Top detractors from Fund return


Unlisted Property


Domestic Equities – Healthcare


Growth Alternatives

  • Both the absolute and relative performance was driven by our international equities portfolio which returned 26.6%. The rate sensitive Information Technology sector was the most significant driver, returning 51.5% over the period against the benchmark return, recovering from its 25% fall over the prior 12-months. The portfolios overweight position to the sector further supported the portfolios relative outperformance. Apple and Microsoft were the largest contributors to performance, returning 47.8% and 56.8% respectively, while the positive sentiment around AI following the introduction of ChatGPT, saw NVIDIA appreciate 236.9%.

  • Our domestic financial holdings rose 1.5% over the quarter. The higher interest rate environment would tend to be favourable for the sector, in particular lenders, though this has been somewhat offset by strong competition for borrowers, including cash back offers, and higher cost of living putting upwards pressure on arrears. However with lenders starting to end these offers, there are signs that competition is beginning to wane, and the continued resilience of the economy makes the possibility of recession increasingly unlikely. NAB was the largest driver of performance within our Financials holdings, rising 10.2% over the quarter. The stock performance was supported by a positive August update, with cash earnings up 5.8% over the prior corresponding period, and the announcement of a $1.5b share buy-back scheme, noting that net interest margins also declined.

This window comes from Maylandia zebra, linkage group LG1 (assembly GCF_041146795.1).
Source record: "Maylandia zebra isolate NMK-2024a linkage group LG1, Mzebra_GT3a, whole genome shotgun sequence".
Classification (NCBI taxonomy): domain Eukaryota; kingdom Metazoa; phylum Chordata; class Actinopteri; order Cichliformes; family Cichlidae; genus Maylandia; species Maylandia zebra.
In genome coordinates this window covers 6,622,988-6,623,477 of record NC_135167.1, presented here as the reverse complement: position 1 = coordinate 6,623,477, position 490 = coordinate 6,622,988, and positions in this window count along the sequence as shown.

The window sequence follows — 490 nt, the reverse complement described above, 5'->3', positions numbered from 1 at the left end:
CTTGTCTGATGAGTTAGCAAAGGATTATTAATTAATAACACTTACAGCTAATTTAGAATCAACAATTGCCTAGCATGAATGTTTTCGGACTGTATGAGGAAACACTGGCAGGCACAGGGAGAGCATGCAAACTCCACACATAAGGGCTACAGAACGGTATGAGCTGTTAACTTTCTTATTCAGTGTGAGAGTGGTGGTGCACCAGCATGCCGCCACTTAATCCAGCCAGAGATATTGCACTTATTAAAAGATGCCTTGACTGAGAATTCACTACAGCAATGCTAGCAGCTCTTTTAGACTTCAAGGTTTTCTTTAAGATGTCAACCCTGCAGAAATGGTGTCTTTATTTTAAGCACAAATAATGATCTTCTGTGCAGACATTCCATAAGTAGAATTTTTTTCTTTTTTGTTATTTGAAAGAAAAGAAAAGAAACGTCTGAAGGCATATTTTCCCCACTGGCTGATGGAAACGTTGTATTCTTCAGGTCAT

• Similarly the information technology sector within our domestic equities portfolio was the strongest contributor to both relative and absolute performance, appreciating 28.2% against the benchmark return of 26.6%. The domestic equities portfolios overweight exposure to the sector was the main contributor to its relative performance.
  • Our financial sector holdings in the international equities portfolio were significant contributors to absolute returns, returning 17.7% and comprising 21.9% of the international equities portfolio. While the banking sector fell over the 12-month period, having not made a full recovery from the US banking crisis in March of 2023, transaction and payment processing companies, including Visa (up 25.2%), Mastercard (up 22.4%) and American Express (up 27.33%), drove the sector performance. Insurance companies, which can benefit from a higher rate environment, also drove the sectors positive performance, with our holdings in Great-West Lifeco and Manulife Financial Corporation appreciating 48.9% and 29.2% respectively.


The rate sensitive Information Technology sector was the most significant driver of returns for the fund over the period.